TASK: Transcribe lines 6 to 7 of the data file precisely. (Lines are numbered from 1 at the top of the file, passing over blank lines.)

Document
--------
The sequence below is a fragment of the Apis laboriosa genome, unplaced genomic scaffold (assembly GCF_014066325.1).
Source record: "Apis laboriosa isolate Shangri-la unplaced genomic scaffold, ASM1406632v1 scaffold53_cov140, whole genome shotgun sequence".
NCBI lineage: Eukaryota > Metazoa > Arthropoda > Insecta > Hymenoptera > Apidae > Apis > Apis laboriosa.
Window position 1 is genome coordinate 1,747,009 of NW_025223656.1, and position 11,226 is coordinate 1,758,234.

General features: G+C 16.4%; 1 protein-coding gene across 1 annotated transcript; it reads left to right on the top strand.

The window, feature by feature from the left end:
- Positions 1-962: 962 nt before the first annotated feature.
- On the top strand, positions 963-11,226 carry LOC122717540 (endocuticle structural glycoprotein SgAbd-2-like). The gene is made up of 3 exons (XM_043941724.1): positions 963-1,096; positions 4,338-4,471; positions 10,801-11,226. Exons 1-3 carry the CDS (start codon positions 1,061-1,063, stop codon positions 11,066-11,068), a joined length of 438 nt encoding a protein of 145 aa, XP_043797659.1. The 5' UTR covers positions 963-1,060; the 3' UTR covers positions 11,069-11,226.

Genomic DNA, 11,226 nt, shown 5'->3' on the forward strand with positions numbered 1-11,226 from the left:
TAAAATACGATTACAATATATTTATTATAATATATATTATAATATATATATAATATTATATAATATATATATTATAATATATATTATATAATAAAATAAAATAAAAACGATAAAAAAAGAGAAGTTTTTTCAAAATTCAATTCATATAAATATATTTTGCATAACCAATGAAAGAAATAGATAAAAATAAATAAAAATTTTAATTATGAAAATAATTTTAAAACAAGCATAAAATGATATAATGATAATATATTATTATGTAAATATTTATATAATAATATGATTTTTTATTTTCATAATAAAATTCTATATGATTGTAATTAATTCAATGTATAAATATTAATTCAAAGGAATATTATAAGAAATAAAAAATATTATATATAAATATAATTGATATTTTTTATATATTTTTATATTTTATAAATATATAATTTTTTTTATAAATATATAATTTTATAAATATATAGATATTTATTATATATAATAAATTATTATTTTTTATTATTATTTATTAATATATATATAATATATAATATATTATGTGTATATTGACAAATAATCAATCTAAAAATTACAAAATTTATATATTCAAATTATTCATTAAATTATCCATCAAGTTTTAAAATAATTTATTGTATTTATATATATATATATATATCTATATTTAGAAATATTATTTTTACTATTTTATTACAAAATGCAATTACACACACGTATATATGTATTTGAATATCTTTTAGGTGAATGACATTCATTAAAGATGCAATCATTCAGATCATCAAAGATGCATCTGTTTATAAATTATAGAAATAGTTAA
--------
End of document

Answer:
The window, feature by feature from the left end:
- Positions 1-962: 962 nt before the first annotated feature.